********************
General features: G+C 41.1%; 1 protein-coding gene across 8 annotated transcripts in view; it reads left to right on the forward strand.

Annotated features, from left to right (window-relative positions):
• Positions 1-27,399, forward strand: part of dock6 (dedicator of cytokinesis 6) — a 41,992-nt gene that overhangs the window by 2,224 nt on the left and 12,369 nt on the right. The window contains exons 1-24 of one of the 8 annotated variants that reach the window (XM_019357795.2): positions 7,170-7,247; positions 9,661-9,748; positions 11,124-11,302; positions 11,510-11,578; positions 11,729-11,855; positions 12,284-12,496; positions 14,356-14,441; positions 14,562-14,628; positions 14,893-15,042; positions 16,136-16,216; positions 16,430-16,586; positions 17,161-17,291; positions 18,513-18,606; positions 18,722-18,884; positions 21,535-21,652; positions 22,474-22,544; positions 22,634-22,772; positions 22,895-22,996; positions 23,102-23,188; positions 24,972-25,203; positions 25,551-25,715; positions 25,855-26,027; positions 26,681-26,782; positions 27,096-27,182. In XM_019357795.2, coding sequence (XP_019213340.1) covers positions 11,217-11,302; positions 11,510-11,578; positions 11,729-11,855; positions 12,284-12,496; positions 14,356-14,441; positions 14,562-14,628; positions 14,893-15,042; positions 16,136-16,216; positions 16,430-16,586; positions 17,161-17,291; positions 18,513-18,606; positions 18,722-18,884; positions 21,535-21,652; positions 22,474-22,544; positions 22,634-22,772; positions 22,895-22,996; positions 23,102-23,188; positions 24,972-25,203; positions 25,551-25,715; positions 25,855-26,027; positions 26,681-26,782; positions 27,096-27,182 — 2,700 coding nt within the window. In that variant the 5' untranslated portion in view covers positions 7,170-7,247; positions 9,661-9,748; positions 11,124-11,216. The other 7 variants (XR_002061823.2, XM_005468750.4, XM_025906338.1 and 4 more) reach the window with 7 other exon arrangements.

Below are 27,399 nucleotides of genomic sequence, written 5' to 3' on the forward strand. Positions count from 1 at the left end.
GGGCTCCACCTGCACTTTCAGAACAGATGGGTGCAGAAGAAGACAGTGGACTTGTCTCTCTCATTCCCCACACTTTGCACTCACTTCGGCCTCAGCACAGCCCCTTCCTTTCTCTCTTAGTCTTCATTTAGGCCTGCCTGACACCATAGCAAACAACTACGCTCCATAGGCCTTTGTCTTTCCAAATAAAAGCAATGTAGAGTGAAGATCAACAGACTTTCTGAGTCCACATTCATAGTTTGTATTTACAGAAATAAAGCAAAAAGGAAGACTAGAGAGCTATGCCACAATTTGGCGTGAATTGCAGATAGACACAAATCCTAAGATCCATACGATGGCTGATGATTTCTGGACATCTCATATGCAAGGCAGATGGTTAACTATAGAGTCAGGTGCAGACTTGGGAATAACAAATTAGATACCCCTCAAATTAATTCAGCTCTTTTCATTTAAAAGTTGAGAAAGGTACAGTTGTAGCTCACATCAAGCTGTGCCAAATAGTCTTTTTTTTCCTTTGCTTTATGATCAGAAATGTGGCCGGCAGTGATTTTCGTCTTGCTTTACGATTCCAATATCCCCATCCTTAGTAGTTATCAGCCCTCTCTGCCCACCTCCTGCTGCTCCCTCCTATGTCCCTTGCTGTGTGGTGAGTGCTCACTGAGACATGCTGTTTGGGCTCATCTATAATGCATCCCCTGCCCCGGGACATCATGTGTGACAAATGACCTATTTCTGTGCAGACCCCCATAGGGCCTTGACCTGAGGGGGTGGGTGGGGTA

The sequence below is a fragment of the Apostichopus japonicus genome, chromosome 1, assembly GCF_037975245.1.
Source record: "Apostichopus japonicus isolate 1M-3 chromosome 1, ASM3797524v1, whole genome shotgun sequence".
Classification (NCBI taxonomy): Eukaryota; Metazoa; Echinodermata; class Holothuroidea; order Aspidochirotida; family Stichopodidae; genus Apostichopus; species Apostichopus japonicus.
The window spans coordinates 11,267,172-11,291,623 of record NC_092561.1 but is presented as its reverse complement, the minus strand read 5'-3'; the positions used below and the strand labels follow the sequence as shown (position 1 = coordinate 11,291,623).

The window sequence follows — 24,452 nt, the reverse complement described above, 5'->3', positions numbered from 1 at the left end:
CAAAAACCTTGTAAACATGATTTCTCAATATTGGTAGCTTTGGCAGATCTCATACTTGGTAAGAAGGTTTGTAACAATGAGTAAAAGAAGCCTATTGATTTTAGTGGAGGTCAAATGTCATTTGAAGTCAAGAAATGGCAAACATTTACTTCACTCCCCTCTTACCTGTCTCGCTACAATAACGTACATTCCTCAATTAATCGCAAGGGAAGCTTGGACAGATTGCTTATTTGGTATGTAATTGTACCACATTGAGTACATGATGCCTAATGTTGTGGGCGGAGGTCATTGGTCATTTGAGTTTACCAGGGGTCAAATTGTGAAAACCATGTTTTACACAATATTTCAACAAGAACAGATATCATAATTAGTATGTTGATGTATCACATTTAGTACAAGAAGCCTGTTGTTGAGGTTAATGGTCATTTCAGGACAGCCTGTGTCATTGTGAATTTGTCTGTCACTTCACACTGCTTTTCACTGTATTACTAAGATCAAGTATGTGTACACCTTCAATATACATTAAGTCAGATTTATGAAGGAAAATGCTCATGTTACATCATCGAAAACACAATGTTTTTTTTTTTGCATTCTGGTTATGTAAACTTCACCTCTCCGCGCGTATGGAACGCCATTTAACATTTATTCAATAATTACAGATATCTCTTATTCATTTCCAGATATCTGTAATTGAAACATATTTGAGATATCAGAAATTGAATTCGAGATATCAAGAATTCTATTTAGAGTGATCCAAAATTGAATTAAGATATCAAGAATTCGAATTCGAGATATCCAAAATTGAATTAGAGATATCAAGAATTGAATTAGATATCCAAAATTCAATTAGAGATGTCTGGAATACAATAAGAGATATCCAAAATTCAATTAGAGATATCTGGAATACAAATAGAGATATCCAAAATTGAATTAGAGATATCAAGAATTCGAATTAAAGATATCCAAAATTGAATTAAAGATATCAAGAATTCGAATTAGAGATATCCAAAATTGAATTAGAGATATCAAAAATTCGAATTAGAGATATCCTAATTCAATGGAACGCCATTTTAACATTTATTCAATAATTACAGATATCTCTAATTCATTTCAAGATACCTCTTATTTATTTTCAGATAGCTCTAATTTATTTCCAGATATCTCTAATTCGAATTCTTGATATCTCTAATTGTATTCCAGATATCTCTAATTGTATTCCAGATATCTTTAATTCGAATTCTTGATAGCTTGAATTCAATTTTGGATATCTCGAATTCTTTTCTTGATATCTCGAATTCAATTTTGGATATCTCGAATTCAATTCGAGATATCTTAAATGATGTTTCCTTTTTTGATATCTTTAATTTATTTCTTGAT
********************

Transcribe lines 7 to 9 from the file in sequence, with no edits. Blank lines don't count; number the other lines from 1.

Source record: "Apostichopus japonicus isolate 1M-3 chromosome 1, ASM3797524v1, whole genome shotgun sequence".
Classification (NCBI taxonomy): Eukaryota; Metazoa; Echinodermata; class Holothuroidea; order Aspidochirotida; family Stichopodidae; genus Apostichopus; species Apostichopus japonicus.
The window spans coordinates 11,267,172-11,291,623 of record NC_092561.1 but is presented as its reverse complement, the minus strand read 5'-3'; the positions used below and the strand labels follow the sequence as shown (position 1 = coordinate 11,291,623).